If you are working on a new Saskatchewan government highways project, you'd better not have an Alberta licence plate.
The province is banning workers with Alberta plates from all new road projects. The new rule won't apply to existing projects like the Regina bypass.
The Ministry of Highways is targeting Alberta specifically because it says Saskatchewan workers in Alberta feel forced to register their vehicles in order to work there.
"Saskatchewan contractors tell us that vehicles with Saskatchewan plates are not welcome on Government of Alberta job sites," said Highways and Infrastructure Minister and Minister Responsible for SaskBuilds David Marit.
The ban only applies to Alberta. All other Canadian licence plates are welcome on new road construction sites in Saskatchewan.
"There's a handful of Alberta contractors who do work on Ministry of Highways jobs. They'll now just have to register their vehicles in the province of Saskatchewan and pay the PST on the vehicles," Marit said.
Alberta says kill restriction, or else
Alberta's minister of trade said there is no requirement for Saskatchewan workers to register their plates in Alberta.
"Brad Wall needs to smarten up and he has one week to kill this ridiculous restriction, or we're going to be taking him to court," said Deron Bilous, Alberta's minister of economic development and trade.
Alberta believes the restriction violates the New West Partnership Trade Agreement and is non-trade compliant.
When asked, if he thought the policy was in violation, Marit told reporters he was advised that it may be.
Bilous said the Saskatchewan government did not reach out to Alberta before making the policy change, and added Saskatchewan's premier likes to launch trade injunctions.
"Brad Wall is absolutely desperate. We know our economy is growing by four per cent, their economy is in the dumps. He's grasping at straws."
Bilous said Saskatchewan benefits greatly from Alberta workers.
New contracts awarded by the ministry will require suppliers to ensure that no vehicles displaying Alberta plates are present on ministry-funded work sites, including contractors, sub-contractors, consultants and workers.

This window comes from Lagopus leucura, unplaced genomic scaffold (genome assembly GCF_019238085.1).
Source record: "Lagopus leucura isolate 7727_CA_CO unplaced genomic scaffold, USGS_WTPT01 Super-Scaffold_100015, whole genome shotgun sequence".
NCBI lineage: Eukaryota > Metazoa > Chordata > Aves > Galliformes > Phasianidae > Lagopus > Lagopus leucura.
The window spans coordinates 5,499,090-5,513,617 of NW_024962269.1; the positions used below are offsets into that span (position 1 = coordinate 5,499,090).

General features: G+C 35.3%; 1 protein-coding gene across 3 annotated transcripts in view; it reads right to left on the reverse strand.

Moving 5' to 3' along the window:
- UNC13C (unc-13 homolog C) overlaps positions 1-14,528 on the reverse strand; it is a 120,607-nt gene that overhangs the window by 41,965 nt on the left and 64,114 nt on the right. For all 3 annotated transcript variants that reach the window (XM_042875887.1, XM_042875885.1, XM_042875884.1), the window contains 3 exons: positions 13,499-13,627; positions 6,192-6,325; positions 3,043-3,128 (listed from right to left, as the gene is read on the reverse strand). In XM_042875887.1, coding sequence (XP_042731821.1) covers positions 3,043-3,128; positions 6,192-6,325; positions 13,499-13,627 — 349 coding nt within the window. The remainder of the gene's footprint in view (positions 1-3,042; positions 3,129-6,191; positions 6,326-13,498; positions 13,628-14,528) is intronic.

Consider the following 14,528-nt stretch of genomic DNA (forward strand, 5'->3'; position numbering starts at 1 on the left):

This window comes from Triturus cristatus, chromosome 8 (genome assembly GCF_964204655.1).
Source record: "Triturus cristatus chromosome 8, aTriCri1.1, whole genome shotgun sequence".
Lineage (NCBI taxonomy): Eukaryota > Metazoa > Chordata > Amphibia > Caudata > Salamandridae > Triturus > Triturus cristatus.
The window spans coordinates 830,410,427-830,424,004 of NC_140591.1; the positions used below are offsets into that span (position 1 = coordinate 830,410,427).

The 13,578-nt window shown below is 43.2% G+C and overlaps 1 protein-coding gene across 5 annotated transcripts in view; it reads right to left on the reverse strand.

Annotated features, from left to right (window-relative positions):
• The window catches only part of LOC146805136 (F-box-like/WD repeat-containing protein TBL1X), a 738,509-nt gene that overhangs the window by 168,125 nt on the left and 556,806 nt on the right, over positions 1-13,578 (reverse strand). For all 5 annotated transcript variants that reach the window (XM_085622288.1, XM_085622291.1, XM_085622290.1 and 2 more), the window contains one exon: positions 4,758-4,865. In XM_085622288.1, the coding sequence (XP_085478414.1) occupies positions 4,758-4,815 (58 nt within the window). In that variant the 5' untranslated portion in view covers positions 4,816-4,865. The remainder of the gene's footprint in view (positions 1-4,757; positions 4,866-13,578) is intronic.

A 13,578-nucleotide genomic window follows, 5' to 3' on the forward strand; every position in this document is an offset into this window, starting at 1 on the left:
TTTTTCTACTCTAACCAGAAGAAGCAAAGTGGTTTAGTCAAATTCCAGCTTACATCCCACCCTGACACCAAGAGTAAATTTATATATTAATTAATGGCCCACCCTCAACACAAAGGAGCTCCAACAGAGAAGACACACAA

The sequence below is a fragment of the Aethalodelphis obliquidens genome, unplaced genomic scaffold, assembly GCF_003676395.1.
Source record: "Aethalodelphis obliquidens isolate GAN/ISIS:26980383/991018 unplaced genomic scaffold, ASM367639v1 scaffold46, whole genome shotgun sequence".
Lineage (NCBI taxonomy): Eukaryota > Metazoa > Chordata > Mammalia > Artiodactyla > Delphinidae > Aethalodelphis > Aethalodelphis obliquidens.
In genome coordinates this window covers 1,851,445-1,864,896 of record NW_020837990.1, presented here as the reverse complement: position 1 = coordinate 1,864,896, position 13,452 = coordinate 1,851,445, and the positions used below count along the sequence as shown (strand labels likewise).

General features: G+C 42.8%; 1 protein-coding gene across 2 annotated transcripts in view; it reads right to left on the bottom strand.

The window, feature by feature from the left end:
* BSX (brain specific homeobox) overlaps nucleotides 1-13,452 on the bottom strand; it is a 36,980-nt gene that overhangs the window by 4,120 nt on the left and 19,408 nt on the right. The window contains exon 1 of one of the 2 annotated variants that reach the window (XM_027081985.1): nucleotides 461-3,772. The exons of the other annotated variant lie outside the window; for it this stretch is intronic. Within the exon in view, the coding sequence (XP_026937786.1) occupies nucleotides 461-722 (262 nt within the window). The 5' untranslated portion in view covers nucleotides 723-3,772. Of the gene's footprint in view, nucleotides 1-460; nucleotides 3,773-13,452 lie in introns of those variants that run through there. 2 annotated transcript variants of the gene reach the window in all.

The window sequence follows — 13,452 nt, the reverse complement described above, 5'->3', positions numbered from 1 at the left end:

"Saskatchewan operators have been subject to this treatment in Alberta for years," Marit said. "Today we are sending a clear message that Alberta suppliers can expect the very same treatment here."
But Bilous said Alberta has always welcomed Saskatchewan contractors on its job sites and claims to the contrary are untrue.
The Ministry of Highways will monitor job sites to ensure there is compliance.
Policy 'problematic' says Alberta construction industry
Paul Cashman with the Alberta Roadbuilders & Heavy Construction Association said the policy caught his organization by surprise.
"We weren't aware of any complaints, so it seemed to come out of the blue for us. We did not see this to be a problem," Cashman said.
The existing policy required heavy equipment registered in Alberta which spends more than 30 days in Saskatchewan to re-register to be a Saskatchewan vehicle.
But, Cashman said, the new policy adds to paperwork requirements, which adds inefficiency and ultimately cost.
"We do think it would be problematic for the industry because it would require vehicles to be re-registered and re-insured for even a short period or for short site visits."
He said the timing of the policy allows for the provinces to work out their differences over the next few months.
"We certainly hope this issue can be worked out well before the construction season begins next summer."
Move applauded by Sask. construction industry
"We are very pleased to see government enacting changes that will level the playing field for our members," said Saskatchewan Heavy Construction Association President Shantel Lipp.
"As local construction companies obtain a larger share of the Saskatchewan construction marketplace, they develop the people, equipment and capacity to maximize their economies of scale."